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Genetic Analyzer system (Applied Biosystems) according to the manufacturer’s instructions. Amplification was performed in a 20 ␮l reaction mix including 40 ng DNA, 0.2 ␮M of each primer, 200 ␮M dNTP mix and 0.5 U of Taq DNA polymerase together with GoTaq PCR buffer (both from Promega). Following 35 amplification cycles, DNA was purified by ethanol/sodium acetate precipitation. Prior to sequencing, products were visualized on agarose gels by electrophoresis to verify specificity. Sequence results were analyzed using Gap4 software (Staden Package). 3. Results 3.1. GATA2, C/EBPˇ and ZSCAN21 TFs are expressed in several brain regions GATA2 has been shown to be abundantly expressed at both mRNA and protein levels in substantia nigra and frontal cortex [13]. C/EBP␤ was previously described in frontal cortex [15]. Since protein levels of ZCSAN21 in human brain tissue were never described, we performed Western blot analyses on nuclear lysates from human brain tissues. We were able to detect GATA2 and C/EBP␤ in frontal cortex, cingulate gyrus and medulla oblongata (Supplementary material Fig. 1A and B), but we failed to detect ZSCAN21. However, using IP assays to concentrate ZSCAN21, we observed a clear band for all brain regions investigated (Supplementary material Fig. 1C), suggesting low expression levels. 3.2. SNCA contains several putative promoter regions and TFBSs for GATA2, C/EBPˇ and ZSCAN21 SNCA consists of six exons (Fig. 1A) with the translational start site encoded by exon 2 [13]. The promoter region of SNCA seems to be a complex structure including at least intron 1 [12,13]. We used MatInspector software for the prediction of potential promoter regions and could identify 6 sites (Supplementary material Table 1). These regions were located in the 5 -UTR and also within intron 1 and intron 2. Predicted promoter regions included a total of 11 putative TFBSs for GATA2, 4 sites for C/EBP␤ and 2 sites for ZSCAN21, respectively (Fig. 1B and Supplementary material Table 1). An additional putative TFBS for GATA2 was identified outside these regions (Fig. 1B and Supplementary material Table 1). Previously identified TFBSs for GATA2 [13] and ZSCAN21 [12] were among these sites. In addition to these findings, several other putative TFBSs for many different TFs were identified within these sites (data not shown). 3.3. ZSCAN21 occupies a region within SNCA intron 1, while GATA2 occupies a specific region within intron 2 To determine which of the TFBSs identified with MatInspector software have functional significance, we performed ChIP analyses. Analysis of all 18 potential TFBSs for GATA2, C/EBP␤ and ZSCAN21 revealed that GATA2 occupies a specific region within intron 2, while ZSCAN21 occupies a single region within SNCA intron 1 (Fig. 1C). No significant occupancy was detected at the other putative TFBSs for GATA2 and ZSCAN21. The same results were obtained for C/EBP␤ TFBSs. These findings were identical in all investigated brain areas. Thus, both GATA2 and ZSCAN21 TFs interact only with one selected site, respectively, among all potential TFBSs. 3.4. GATA2 and ZSCAN21 occupy the identified TFBSs with high specificity To further study the TF-DNA interactions identified with ChIP analyses, we performed EMSAs. As expected, we observed specific band shifts, when the GATA2 binding site was incubated with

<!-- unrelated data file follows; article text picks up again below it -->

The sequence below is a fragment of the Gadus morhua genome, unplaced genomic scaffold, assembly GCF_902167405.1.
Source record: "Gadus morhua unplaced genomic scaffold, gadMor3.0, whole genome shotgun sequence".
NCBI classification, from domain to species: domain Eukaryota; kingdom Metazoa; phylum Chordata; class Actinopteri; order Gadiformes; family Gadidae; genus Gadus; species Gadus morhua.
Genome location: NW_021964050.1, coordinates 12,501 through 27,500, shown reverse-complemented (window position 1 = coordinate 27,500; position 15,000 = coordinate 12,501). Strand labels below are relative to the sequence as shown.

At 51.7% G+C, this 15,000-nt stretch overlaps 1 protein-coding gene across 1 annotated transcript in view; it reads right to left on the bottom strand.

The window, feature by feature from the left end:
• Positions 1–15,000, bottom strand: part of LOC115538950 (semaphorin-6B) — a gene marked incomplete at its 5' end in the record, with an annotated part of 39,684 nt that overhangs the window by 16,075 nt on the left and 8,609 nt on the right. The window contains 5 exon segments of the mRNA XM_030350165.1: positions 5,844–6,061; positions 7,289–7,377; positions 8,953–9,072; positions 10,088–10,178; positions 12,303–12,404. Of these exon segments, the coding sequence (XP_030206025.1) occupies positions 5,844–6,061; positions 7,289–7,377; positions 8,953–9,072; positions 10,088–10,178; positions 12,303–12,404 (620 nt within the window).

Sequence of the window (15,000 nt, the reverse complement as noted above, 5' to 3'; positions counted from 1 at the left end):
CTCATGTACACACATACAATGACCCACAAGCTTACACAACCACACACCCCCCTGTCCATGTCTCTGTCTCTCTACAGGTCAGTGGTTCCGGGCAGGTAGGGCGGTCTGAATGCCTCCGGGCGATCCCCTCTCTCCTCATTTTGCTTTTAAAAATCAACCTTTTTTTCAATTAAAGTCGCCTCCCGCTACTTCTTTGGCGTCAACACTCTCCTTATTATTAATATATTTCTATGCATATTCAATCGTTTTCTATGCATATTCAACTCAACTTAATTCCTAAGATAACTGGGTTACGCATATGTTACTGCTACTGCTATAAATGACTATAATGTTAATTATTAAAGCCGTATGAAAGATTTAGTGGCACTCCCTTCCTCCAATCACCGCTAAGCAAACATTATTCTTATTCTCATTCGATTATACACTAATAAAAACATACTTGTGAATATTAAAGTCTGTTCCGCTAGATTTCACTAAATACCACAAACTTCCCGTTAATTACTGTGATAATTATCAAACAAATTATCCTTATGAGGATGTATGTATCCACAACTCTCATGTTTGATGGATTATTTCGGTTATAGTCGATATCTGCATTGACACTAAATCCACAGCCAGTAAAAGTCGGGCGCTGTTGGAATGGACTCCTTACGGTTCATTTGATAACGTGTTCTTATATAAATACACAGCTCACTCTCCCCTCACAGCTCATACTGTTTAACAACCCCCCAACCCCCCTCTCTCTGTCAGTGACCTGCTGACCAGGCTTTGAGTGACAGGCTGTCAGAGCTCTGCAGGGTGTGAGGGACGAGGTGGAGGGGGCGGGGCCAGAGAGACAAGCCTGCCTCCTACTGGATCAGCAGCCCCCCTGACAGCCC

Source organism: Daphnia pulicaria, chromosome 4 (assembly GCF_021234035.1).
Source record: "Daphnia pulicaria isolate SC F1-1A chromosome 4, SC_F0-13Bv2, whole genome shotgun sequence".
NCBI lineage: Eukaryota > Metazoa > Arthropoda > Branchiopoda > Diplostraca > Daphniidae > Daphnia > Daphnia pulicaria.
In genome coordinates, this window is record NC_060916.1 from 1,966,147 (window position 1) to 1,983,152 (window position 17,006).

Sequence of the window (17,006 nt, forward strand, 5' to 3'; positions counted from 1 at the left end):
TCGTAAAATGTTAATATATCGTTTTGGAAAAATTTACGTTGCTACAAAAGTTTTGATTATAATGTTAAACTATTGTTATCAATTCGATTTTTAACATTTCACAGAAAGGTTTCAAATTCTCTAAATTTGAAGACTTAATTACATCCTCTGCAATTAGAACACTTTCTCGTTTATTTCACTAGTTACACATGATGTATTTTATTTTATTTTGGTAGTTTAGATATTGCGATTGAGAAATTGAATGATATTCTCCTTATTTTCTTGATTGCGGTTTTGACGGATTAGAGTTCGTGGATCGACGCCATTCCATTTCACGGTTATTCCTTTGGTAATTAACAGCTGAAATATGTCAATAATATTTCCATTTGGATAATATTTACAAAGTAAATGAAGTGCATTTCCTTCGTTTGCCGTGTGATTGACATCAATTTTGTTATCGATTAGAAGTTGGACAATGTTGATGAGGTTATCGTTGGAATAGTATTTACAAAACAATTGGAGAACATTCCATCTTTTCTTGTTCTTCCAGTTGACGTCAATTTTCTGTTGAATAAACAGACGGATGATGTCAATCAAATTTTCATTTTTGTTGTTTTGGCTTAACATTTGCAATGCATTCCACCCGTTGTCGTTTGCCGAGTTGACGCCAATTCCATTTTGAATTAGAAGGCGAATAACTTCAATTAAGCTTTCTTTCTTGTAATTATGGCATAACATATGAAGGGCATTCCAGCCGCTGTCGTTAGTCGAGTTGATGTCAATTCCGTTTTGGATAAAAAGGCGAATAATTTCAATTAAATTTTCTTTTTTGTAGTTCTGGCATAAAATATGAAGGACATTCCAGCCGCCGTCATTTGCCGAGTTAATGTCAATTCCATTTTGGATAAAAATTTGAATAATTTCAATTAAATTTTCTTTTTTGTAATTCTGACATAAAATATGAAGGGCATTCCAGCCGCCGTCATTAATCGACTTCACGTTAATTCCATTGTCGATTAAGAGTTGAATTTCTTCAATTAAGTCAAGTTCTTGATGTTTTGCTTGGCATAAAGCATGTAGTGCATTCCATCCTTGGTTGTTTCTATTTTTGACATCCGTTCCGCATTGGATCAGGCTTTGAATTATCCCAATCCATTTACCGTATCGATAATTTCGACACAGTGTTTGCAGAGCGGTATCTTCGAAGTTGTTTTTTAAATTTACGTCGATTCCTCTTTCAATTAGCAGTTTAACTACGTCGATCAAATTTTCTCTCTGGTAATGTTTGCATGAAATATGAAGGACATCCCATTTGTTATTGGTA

nuclear extracts from human brain tissue (Fig. 2A, lane 2). The same observation was made for the ZSCAN21 binding site (Fig. 2B, lane 6). In the presence of a 200x-molar excess of specific competitor (unlabeled DNA with the same sequence as labeled DNA probes), there was no shift of the GATA2 band (Fig. 2A, lane 3) and a reduction of intensity of the shifted band for ZSCAN21 (Fig. 2B, lane 7). This loss or reduction of band shift was not observed when a 200x-molar excess of non-specific competitor (unlabeled DNA with a random sequence) was added (Fig. 2A, lane 4 and Fig. 2B, lane 8, respectively). Identical results were obtained using nuclear lysates from all investigated brain regions. The loss or attenuation of shifted bands in the presence of excess of unlabeled specific DNA, but not with an excess of unlabeled non-specific probe, verified that shifts result from specific DNA-protein interactions. 3.5. TFBSs of GATA2 and ZSCAN21 in patients suffering from PD are not altered by polymorphisms With the knowledge of the identified TFBSs we screened the DNA of 300 PD patients for potential rare polymorphisms within these sites that could lead to an alteration of TF binding. First, we performed high resolution melting analyses as a quick method to identify potential SNPs. Using this approach, 42 samples for the GATA2 TFBS and 97 samples for the ZSCAN21 TFBS could be identified whose melting curves were considered as suspicious. Suspicious melting curve results observed with this assay may be due to polymorphisms, but can also be caused by a poor quality of sample, inappropriate PCR reactions, pipetting errors, etc. In particular this seemed to apply to the ZSCAN21 TFBSs, since numerous melting curves were considered as suspicious. We then performed Sanger sequencing for all samples with suspicious melting curve results. Comparison of those sequences to the reference sequence revealed no polymorphisms within these sites. 4. Discussion 4.1. The complex structure of SNCA promoter regions Several previous studies indicated that SNCA contains a complex regulatory region which determines its level of transcription [12,13]. Additionally, the classical view of gene transcription, initiated by a specific TF-DNA interaction, has been replaced by the concept that transcriptional regulation requires the interaction of several regulatory elements, which can bind to upstream, downstream and intronic DNA sequences [16]. Thus, it was not surprising that TFBSs predicted by MatInspector software spanned a long genomic distance and were located in the 5 -UTR, but also within intron 1 and intron 2. Within these locations, putative TFBSs for several different TFs were identified, suggesting that regulation of SNCA expression is governed by multiple DNA-binding elements. 4.2. Transcriptional regulation of SNCA by ZSCAN21 and GATA2 Previous studies have identified specific TFBSs for ZSCAN21 and GATA2, respectively, within intron 1. ␣-Synuclein protein levels significantly decreased after knock-down of ZSCAN21 and GATA2 using siRNAs, confirming their role as TFs for SNCA [12,13]. Here, we assessed whether these previous findings obtained from cellular models can be extrapolated to cells from human brain tissues. We could confirm the previously reported interaction of ZSCAN21 with a specific TFBS in intron 1 [12]. Thus, this interaction represents a key regulatory mechanism in SNCA gene transcription not only in model systems, but also in the human in vivo situation. Further, we could verify that GATA2 interacts with a SNCA promoter region. Surprisingly, this interaction was not observed in intron 1, as expected from the previous study [13], but in intron